What will the Pixel 8 look like with Android 21?

Google Pixel 8 Pro in the porcelain colorway
(Image credit: Nicholas Sutrich / Android Central)

Historically, Android phones have not had very long lifespans. A race to introduce new phones meant most older models lost software support long before the hardware became outdated, and some phones from the past have never seen a software update.

Things gradually improved, and you can expect some level of future-proofing when buying a new Android phone. Update promises range from two years for companies like Sony or Realme to seven years for Google's Pixel 8 and Samsung's Galaxy S series phones.

How important is this? Should it influence your next buying decision?

Features and gatekeeping

Waiting for the Video Boost feature to process on a Google Pixel 8 Pro

(Image credit: Nicholas Sutrich / Android Central)

It's important to keep in mind that even though your Pixel 8 will receive an update to Android 21, it may not have all the same capabilities as the Pixel 15. However, this isn't necessarily a negative thing. Due to hardware limitations, the Pixel 8 won't be able to support all the new features that come with future updates of the operating system. This is not an opinion but simply a fact.

The Pixel 8's internal hardware will not be able to support all the new Android features as they arrive in new versions of the operating system. And it shouldn't — making sure new software runs well on seven-year-old hardware isn't going to be easy.

Google is slowly changing Android in the right direction for this to happen. The term gatekeeping is usually reserved for times when a company holds back features from older products so it can sell more new ones, but it fits here, too. OS features will need to be stripped away for the software to run well.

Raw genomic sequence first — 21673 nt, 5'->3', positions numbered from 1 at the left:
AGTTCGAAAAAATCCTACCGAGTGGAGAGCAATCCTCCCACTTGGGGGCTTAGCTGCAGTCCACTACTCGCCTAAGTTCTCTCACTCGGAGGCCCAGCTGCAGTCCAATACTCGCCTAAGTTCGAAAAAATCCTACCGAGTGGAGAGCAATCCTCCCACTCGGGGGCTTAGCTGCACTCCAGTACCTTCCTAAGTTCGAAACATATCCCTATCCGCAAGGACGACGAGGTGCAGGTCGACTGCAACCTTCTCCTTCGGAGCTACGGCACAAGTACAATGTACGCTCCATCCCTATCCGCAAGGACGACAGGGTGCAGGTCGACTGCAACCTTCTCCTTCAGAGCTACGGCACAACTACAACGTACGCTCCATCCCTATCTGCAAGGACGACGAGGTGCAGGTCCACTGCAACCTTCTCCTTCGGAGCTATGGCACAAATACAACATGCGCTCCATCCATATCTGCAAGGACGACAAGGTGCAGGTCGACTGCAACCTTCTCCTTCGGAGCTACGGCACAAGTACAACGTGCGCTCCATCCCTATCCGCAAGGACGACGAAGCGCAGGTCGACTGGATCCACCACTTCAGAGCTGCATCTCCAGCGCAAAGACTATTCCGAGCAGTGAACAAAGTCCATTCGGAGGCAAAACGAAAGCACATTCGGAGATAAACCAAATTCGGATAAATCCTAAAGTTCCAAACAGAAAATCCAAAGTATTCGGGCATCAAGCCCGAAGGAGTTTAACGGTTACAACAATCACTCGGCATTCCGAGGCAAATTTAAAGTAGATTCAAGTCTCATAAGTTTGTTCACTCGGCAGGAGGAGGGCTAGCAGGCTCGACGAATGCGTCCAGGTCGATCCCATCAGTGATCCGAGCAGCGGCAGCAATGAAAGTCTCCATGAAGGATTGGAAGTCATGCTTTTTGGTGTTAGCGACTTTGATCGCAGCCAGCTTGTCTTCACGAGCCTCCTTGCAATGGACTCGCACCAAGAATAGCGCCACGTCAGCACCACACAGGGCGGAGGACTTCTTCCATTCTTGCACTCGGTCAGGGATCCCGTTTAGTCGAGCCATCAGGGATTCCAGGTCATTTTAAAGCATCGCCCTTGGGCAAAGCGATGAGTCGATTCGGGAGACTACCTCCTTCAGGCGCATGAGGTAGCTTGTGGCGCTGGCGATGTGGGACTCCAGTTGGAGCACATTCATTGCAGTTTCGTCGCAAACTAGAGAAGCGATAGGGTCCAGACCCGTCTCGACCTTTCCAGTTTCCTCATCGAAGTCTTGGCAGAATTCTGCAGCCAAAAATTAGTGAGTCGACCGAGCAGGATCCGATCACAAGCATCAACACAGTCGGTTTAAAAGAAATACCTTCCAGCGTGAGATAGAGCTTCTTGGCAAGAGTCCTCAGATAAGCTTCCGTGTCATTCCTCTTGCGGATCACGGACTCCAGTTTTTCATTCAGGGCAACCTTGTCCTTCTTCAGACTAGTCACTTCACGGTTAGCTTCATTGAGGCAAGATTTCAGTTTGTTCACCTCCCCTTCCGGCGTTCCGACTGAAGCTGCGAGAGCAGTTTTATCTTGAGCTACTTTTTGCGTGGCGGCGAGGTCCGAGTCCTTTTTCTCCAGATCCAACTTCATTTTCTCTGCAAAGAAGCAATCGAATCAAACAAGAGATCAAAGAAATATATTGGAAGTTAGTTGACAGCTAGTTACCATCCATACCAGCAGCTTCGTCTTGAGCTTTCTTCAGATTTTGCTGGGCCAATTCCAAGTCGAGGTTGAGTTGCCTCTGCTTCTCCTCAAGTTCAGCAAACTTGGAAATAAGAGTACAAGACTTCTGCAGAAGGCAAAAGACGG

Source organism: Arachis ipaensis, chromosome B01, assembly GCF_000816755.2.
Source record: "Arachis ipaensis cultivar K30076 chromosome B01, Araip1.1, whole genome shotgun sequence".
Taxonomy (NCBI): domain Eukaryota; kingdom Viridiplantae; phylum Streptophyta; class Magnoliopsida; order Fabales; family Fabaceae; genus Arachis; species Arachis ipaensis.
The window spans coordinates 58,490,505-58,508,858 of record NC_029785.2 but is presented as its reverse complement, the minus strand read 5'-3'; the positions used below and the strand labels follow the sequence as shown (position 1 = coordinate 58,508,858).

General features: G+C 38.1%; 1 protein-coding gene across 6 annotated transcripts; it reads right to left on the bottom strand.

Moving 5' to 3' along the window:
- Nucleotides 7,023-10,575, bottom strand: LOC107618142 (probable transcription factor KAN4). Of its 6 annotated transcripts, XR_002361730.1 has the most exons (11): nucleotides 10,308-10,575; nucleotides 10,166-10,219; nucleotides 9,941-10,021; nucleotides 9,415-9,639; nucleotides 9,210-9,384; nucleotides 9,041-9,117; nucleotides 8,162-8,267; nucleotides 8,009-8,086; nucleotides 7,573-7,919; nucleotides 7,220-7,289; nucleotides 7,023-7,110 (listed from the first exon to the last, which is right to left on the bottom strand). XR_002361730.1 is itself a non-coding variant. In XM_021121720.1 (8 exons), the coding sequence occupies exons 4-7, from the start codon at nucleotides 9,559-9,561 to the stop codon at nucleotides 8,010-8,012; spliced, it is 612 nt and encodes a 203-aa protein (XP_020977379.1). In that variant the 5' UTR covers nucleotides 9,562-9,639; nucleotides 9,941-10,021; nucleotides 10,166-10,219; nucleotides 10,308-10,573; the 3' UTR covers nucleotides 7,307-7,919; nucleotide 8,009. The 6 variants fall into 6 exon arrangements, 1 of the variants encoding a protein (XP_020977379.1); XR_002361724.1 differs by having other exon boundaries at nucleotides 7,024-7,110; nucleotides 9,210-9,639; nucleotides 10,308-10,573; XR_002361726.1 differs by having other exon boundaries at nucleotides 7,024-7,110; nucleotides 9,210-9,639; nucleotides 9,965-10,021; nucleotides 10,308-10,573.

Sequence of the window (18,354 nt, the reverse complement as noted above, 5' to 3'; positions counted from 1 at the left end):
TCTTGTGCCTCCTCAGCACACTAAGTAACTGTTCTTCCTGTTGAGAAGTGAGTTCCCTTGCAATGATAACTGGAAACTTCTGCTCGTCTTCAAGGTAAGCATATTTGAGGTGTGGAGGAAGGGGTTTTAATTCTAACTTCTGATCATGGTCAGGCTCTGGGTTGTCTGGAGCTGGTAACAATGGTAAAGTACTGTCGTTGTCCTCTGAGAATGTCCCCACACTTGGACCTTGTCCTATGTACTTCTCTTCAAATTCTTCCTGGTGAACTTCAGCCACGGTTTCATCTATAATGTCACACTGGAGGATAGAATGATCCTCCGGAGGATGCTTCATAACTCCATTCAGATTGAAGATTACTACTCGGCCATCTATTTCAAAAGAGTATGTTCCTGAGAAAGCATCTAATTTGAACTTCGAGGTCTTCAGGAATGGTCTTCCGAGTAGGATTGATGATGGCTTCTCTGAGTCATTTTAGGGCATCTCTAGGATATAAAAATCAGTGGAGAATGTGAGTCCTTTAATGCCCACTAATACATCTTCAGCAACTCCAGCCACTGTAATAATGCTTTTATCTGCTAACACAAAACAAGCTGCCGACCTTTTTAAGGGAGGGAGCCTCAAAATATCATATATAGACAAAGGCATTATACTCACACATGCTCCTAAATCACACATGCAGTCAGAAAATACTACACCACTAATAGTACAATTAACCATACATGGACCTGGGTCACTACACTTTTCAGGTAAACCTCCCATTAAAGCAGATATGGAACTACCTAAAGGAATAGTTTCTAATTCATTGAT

Google can do this in a couple of different ways. It can build the OS for the Pixel 8 and exclude features that are too demanding, or it can move those features out of the actual operating system. We already see this, and many features we think are part of Android are Google proprietary add-ons that Google licenses to companies like Samsung. 

This can be done on a per-app basis, like Google Photos or Gmail, or things can be bundled into extras like Play Services. Doing this makes manufacturers want to use an officially licensed version of Android rather than the free and open-source version, but it would also make it easier to make them unavailable or optional for older hardware that may not be able to use them very well.

Google Pixel 7a next to iPhones

(Image credit: Harish Jonnalagadda / Android Central)

Google may have to go even further. Apple famously "throttled" iOS on older iPhones a while back, and while the way it was done wasn't very consumer-friendly, the idea was the right one.

Apple had to restrict performance because older hardware wasn't as powerful and because it meant the batteries were wearing out. I know this is a controversial opinion, but isn't it better to wait a second or two longer for an app to open than it is to have to charge your phone twice as often?